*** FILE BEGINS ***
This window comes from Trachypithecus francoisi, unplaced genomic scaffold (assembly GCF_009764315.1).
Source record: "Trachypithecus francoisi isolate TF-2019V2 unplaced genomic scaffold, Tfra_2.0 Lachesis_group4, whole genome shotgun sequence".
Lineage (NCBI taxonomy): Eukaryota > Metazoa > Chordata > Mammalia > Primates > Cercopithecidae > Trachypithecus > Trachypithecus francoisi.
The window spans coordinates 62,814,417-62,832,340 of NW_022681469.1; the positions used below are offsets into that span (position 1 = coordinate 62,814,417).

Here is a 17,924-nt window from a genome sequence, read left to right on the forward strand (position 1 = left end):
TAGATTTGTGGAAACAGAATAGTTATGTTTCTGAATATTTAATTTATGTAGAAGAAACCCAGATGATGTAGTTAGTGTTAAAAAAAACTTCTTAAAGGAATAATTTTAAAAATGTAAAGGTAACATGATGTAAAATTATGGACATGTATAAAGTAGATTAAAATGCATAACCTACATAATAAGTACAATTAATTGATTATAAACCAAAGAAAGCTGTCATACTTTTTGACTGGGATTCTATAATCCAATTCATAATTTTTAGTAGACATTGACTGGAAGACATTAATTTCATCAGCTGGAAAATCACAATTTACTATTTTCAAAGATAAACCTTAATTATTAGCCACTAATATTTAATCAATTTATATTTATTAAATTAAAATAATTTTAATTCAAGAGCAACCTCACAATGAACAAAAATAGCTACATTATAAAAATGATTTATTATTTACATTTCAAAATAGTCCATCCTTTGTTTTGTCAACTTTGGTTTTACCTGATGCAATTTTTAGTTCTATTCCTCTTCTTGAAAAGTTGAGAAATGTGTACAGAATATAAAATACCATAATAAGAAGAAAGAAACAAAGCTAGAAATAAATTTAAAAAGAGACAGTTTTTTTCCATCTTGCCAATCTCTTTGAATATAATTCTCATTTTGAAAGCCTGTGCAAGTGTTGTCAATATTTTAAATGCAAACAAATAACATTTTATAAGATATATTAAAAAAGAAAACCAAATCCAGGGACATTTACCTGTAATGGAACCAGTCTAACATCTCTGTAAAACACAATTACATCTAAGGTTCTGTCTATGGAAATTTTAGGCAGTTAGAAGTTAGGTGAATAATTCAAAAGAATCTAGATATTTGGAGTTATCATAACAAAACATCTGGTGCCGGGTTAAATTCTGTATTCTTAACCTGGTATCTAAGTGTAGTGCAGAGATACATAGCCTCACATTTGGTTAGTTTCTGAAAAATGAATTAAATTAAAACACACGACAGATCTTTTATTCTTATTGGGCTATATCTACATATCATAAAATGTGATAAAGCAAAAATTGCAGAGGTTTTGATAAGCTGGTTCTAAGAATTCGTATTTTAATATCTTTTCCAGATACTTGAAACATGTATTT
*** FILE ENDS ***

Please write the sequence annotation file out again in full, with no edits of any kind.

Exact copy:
This window comes from Trachypithecus francoisi, unplaced genomic scaffold (assembly GCF_009764315.1).
Source record: "Trachypithecus francoisi isolate TF-2019V2 unplaced genomic scaffold, Tfra_2.0 Lachesis_group4, whole genome shotgun sequence".
Lineage (NCBI taxonomy): Eukaryota > Metazoa > Chordata > Mammalia > Primates > Cercopithecidae > Trachypithecus > Trachypithecus francoisi.
The window spans coordinates 62,814,417-62,832,340 of NW_022681469.1; the positions used below are offsets into that span (position 1 = coordinate 62,814,417).

Here is a 17,924-nt window from a genome sequence, read left to right on the forward strand (position 1 = left end):
TAGATTTGTGGAAACAGAATAGTTATGTTTCTGAATATTTAATTTATGTAGAAGAAACCCAGATGATGTAGTTAGTGTTAAAAAAAACTTCTTAAAGGAATAATTTTAAAAATGTAAAGGTAACATGATGTAAAATTATGGACATGTATAAAGTAGATTAAAATGCATAACCTACATAATAAGTACAATTAATTGATTATAAACCAAAGAAAGCTGTCATACTTTTTGACTGGGATTCTATAATCCAATTCATAATTTTTAGTAGACATTGACTGGAAGACATTAATTTCATCAGCTGGAAAATCACAATTTACTATTTTCAAAGATAAACCTTAATTATTAGCCACTAATATTTAATCAATTTATATTTATTAAATTAAAATAATTTTAATTCAAGAGCAACCTCACAATGAACAAAAATAGCTACATTATAAAAATGATTTATTATTTACATTTCAAAATAGTCCATCCTTTGTTTTGTCAACTTTGGTTTTACCTGATGCAATTTTTAGTTCTATTCCTCTTCTTGAAAAGTTGAGAAATGTGTACAGAATATAAAATACCATAATAAGAAGAAAGAAACAAAGCTAGAAATAAATTTAAAAAGAGACAGTTTTTTTCCATCTTGCCAATCTCTTTGAATATAATTCTCATTTTGAAAGCCTGTGCAAGTGTTGTCAATATTTTAAATGCAAACAAATAACATTTTATAAGATATATTAAAAAAGAAAACCAAATCCAGGGACATTTACCTGTAATGGAACCAGTCTAACATCTCTGTAAAACACAATTACATCTAAGGTTCTGTCTATGGAAATTTTAGGCAGTTAGAAGTTAGGTGAATAATTCAAAAGAATCTAGATATTTGGAGTTATCATAACAAAACATCTGGTGCCGGGTTAAATTCTGTATTCTTAACCTGGTATCTAAGTGTAGTGCAGAGATACATAGCCTCACATTTGGTTAGTTTCTGAAAAATGAATTAAATTAAAACACACGACAGATCTTTTATTCTTATTGGGCTATATCTACATATCATAAAATGTGATAAAGCAAAAATTGCAGAGGTTTTGATAAGCTGGTTCTAAGAATTCGTATTTTAATATCTTTTCCAGATACTTGAAACATGTATTT